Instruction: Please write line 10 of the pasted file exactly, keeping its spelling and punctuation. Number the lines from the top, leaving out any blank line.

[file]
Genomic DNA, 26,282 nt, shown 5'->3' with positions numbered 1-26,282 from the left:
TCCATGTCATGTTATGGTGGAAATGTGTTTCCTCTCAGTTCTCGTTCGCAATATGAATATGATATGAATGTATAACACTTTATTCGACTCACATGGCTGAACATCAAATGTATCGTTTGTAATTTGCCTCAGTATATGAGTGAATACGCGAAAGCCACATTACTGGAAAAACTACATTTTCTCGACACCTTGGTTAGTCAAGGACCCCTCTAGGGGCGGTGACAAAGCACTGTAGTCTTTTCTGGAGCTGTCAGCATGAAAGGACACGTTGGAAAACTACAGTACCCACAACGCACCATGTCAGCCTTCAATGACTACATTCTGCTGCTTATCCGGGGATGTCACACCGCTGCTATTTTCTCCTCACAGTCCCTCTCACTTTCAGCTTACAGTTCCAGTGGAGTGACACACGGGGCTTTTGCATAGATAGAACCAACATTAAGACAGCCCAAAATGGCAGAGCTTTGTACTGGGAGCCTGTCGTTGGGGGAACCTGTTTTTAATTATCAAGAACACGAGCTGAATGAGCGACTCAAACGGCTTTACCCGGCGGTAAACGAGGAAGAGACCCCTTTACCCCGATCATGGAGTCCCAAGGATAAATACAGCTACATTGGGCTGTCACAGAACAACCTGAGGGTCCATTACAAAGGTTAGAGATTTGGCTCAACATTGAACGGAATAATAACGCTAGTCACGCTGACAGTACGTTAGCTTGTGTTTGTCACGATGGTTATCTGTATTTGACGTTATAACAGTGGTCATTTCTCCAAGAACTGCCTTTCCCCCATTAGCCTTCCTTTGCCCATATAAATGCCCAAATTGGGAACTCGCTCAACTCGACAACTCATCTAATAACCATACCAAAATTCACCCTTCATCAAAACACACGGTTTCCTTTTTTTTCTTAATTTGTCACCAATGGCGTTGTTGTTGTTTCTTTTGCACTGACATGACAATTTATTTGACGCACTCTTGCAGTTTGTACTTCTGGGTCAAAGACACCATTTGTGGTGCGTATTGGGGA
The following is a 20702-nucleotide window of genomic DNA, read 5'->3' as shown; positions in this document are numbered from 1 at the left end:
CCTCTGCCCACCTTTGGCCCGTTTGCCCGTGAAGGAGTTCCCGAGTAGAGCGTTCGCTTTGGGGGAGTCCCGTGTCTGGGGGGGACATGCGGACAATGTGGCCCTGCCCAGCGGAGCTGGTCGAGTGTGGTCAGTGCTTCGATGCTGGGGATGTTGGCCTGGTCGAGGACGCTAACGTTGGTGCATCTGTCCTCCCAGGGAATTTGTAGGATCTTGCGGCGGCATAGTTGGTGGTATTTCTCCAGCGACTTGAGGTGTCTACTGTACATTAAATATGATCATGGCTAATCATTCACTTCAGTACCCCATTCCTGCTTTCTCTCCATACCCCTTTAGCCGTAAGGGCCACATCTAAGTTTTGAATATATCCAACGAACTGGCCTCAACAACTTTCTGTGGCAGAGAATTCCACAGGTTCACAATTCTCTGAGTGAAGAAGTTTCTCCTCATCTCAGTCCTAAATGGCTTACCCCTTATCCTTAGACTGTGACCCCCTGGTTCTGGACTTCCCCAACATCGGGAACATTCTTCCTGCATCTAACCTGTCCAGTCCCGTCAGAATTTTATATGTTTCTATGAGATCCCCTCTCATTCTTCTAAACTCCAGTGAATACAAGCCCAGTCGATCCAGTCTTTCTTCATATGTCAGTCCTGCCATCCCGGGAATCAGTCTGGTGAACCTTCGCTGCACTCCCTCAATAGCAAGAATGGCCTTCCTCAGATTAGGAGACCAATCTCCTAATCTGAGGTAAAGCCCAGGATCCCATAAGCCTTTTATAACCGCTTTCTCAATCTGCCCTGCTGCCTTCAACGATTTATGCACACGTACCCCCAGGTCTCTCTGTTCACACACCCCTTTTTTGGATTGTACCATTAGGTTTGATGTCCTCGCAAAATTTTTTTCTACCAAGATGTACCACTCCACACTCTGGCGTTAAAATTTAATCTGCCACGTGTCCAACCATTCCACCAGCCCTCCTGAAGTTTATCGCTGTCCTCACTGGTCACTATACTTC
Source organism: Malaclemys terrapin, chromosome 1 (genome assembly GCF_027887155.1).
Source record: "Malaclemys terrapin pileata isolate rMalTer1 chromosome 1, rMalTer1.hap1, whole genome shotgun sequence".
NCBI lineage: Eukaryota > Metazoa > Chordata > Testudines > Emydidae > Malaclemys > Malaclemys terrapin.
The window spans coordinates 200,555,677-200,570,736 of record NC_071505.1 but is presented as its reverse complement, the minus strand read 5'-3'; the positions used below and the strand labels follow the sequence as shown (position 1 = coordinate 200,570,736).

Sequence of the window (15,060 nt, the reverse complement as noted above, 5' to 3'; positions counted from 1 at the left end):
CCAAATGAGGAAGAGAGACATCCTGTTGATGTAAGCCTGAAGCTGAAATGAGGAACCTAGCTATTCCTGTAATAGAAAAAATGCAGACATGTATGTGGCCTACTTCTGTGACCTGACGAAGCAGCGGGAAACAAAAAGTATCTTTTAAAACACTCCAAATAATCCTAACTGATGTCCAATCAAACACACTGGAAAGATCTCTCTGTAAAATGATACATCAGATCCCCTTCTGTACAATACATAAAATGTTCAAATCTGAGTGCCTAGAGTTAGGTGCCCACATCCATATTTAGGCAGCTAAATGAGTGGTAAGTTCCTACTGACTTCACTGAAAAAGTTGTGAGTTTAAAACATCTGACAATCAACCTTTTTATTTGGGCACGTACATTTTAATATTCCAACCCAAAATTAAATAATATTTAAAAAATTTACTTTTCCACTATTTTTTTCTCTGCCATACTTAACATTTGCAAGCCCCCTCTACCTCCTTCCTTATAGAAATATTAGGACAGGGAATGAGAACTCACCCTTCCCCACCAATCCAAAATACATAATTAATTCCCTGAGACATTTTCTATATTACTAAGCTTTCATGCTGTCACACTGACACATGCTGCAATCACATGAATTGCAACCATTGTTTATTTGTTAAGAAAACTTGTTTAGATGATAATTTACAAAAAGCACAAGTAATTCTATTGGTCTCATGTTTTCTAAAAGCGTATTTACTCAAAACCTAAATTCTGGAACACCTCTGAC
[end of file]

CCAAATGAGGAAGAGAGACATCCTGTTGATGTAAGCCTGAAGCTGAAATGAGGAACCTAGCTATTCCTGTAATAGAAAAAATGCAGACATGTATGTGGCCTACTTCTGTGACCTGACGAAGCAGCGGGAAACAAAAAGTATCTTTTAAAACACTCCAAATAATCCTAACTGATGTCCAATCAAACACACTGGAAAGATCTCTCTGTAAAATGATACATCAGATCCCCTTCTGTACAATACATAAAATGTTCAAATCTGAGTGCCTAGAGTTAGGTGCCCACATCCATATTTAGGCAGCTAAATGAGTGGTAAGTTCCTACTGACTTCACTGAAAAAGTTGTGAGTTTAAAACATCTGACAATCAACCTTTTTATTTGGGCACGTACATTTTAATATTCCAACCCAAAATTAAATAATATTTAAAAAATTTACTTTTCCACTATTTTTTTCTCTGCCATACTTAACATTTGCAAGCCCCCTCTACCTCCTTCCTTATAGAAATATTAGGACAGGGAATGAGAACTCACCCTTCCCCACCAATCCAAAATACATAATTAATTCCCTGAGACATTTTCTATATTACTAAGCTTTCATGCTGTCACACTGACACATGCTGCAATCACATGAATTGCAACCATTGTTTATTTGTTAAGAAAACTTGTTTAGATGATAATTTACAAAAAGCACAAGTAATTCTATTGGTCTCATGTTTTCTAAAAGCGTATTTACTCAAAACCTAAATTCTGGAACACCTCTGAC